On February 7, Honors College student Elizabeth Haughey presented her research and conservation project on a Saltillo sarape blanket at Springfield’s Art Walk. This project was part of ART 488: Introduction to the Conservation of Art and Artifacts and asked students to not only conserve a community partner’s artifact, but also to research the artifact to give the community a better understanding of its history.
I was particularly excited to be working with this artifact because the research allowed me to learn more about modern and ancient culture and textile production in Northern Mexico and the American Southwest. It also allowed me to gain hands-on experience in preserving the sarape textile.
In order to conserve the sarape, Elizabeth brushed out the dust and dirt and removed pet hair. She then cleaned stains without damaging the sarape by testing for color-fastness. To stabilize the holes and fringe, she sewed the sarape to muslin backing with invisible thread. The entire project took her over 50 hours of work.
Elizabeth has displayed her work in the “Learning Through Practice” Art Exhibition at Missouri State University, in an article published in Missouri State’s undergraduate journal LOGOS, presented a poster at the Missouri Archaeological Society Spring Conference, and presented her original paper at the annual Intercollegiate Art History Symposium in addition to her Art Walk presentation.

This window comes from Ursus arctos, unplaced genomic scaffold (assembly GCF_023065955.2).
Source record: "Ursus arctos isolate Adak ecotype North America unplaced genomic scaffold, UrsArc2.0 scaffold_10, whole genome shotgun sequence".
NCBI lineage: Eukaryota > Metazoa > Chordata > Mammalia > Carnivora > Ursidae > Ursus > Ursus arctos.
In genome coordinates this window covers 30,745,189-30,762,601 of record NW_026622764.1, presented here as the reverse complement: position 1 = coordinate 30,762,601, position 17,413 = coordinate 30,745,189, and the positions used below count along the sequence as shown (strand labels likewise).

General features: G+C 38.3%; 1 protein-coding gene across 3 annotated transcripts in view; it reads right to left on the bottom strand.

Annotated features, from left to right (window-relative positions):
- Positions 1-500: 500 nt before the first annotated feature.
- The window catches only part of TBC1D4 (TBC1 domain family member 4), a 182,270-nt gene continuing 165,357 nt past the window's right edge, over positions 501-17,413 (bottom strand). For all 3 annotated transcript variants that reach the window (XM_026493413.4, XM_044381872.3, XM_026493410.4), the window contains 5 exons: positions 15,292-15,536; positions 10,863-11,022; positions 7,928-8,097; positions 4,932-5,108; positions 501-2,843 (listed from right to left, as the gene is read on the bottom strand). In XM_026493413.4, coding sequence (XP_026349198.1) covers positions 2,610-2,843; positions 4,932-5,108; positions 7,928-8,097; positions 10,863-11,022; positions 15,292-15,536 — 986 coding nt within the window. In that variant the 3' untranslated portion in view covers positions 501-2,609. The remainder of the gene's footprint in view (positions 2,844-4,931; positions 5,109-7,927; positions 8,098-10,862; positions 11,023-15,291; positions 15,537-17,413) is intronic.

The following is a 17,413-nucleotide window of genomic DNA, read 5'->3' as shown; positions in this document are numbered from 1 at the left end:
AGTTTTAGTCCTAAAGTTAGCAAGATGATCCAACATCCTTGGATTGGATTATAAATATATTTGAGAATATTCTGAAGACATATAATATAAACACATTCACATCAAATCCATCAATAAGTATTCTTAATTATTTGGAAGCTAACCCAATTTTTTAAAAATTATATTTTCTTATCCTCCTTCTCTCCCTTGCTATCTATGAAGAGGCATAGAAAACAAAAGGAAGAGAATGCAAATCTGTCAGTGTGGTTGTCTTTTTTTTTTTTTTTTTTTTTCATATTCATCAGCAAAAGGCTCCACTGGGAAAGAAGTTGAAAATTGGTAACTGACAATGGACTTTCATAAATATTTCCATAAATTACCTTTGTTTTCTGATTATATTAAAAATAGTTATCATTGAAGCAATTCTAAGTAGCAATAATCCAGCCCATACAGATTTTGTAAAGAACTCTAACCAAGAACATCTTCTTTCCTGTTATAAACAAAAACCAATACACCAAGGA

Artifact conservation is not just important for big museums and institutions; anyone who has an artifact in their home can benefit from being aware of artifact conservation. Even a few simple tips such as keeping art and artifacts away from dust and excessive moisture or light can help everyone protect their artifacts, and through this, protect and preserve the cultures that produced them. Promoting cultural awareness is very important, and a great way to do that is to preserve art and artifacts and to display them with information about the objects themselves, the materials and methods used to produce them, and the cultures from where the artifacts originated.
Elizabeth is a senior currently pursuing a Bachelor of Arts degree with an individualized major combining Anthropology, Spanish, Latin American studies, and Art History.